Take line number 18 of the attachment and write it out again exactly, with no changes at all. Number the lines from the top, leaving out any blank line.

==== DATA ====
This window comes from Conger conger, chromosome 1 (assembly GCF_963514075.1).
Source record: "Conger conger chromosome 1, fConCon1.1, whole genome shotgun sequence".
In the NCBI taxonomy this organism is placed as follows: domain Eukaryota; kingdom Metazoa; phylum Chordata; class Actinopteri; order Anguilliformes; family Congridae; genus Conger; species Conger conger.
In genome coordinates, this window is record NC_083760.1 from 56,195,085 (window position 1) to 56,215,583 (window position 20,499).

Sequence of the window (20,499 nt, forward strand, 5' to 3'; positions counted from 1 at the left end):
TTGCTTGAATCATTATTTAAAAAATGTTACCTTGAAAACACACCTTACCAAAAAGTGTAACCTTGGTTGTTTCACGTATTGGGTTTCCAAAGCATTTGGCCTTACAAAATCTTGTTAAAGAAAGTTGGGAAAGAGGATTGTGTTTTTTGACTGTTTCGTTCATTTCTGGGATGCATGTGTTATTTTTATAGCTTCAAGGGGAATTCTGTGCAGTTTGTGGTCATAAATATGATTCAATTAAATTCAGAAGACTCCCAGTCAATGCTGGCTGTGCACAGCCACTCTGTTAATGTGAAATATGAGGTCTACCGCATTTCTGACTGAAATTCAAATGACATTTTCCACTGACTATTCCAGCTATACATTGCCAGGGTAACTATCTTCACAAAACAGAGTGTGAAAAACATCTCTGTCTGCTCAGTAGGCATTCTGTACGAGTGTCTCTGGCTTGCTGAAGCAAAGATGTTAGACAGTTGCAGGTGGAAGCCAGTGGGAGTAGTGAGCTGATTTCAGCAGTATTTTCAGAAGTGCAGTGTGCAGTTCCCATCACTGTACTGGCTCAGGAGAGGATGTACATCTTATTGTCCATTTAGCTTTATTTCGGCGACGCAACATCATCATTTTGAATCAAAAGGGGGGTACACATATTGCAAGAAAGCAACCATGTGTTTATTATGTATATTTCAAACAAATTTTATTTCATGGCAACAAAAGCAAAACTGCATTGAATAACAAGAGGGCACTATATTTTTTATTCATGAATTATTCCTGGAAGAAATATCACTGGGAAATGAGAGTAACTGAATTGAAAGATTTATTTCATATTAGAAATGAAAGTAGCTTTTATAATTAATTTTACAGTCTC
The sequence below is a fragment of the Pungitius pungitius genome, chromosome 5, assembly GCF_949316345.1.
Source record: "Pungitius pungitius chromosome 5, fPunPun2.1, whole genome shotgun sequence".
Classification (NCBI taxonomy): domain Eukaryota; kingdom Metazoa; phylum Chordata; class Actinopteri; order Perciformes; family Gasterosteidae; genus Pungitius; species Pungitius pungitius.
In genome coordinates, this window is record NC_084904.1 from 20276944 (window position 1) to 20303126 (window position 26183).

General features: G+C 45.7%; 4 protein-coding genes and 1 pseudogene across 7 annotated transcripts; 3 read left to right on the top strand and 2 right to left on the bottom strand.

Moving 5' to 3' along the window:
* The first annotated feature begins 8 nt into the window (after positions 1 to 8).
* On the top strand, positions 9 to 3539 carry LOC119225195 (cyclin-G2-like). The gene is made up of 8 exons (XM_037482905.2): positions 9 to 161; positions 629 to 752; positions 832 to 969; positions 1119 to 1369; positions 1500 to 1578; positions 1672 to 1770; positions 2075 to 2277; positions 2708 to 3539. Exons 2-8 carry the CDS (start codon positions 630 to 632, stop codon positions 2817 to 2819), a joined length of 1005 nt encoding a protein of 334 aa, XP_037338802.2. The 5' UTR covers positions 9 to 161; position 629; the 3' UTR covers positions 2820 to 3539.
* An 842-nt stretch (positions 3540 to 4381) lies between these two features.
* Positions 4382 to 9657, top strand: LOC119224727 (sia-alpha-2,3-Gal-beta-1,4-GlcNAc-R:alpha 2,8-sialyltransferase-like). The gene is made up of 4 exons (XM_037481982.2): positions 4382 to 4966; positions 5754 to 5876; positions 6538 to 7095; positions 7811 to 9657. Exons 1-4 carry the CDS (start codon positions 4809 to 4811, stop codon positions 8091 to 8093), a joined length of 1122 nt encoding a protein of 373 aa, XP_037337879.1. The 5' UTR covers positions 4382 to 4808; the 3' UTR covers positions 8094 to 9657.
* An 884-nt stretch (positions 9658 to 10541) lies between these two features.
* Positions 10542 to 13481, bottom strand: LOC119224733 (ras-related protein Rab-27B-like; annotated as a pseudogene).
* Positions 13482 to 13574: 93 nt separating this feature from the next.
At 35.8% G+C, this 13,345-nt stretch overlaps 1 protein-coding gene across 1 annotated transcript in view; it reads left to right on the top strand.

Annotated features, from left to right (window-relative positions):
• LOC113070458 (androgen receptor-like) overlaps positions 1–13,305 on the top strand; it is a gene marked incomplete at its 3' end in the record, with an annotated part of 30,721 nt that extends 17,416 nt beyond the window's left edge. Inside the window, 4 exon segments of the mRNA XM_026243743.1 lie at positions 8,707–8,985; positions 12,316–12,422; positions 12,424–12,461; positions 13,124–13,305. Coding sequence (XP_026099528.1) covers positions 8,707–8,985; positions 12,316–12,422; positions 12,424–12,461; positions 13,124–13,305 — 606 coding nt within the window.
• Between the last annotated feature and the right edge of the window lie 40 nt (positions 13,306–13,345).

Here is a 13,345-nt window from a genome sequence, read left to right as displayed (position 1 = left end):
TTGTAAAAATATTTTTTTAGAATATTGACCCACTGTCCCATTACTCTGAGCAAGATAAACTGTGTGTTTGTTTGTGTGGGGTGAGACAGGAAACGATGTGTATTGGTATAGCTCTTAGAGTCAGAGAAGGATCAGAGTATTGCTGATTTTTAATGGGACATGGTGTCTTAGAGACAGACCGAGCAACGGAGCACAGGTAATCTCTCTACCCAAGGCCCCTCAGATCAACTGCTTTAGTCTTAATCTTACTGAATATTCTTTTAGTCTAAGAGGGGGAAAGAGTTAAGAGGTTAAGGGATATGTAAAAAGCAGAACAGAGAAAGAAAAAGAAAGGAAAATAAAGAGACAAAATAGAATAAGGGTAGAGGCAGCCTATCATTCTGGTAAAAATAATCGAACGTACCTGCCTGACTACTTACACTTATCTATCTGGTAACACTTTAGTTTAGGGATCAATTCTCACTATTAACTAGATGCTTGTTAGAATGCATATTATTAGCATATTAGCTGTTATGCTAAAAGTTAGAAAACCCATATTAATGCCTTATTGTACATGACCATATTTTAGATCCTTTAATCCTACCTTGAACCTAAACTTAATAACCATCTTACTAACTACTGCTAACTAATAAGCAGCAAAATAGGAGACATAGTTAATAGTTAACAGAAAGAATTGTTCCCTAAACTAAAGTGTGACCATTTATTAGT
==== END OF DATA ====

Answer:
* Positions 10542 to 13481, bottom strand: LOC119224733 (ras-related protein Rab-27B-like; annotated as a pseudogene).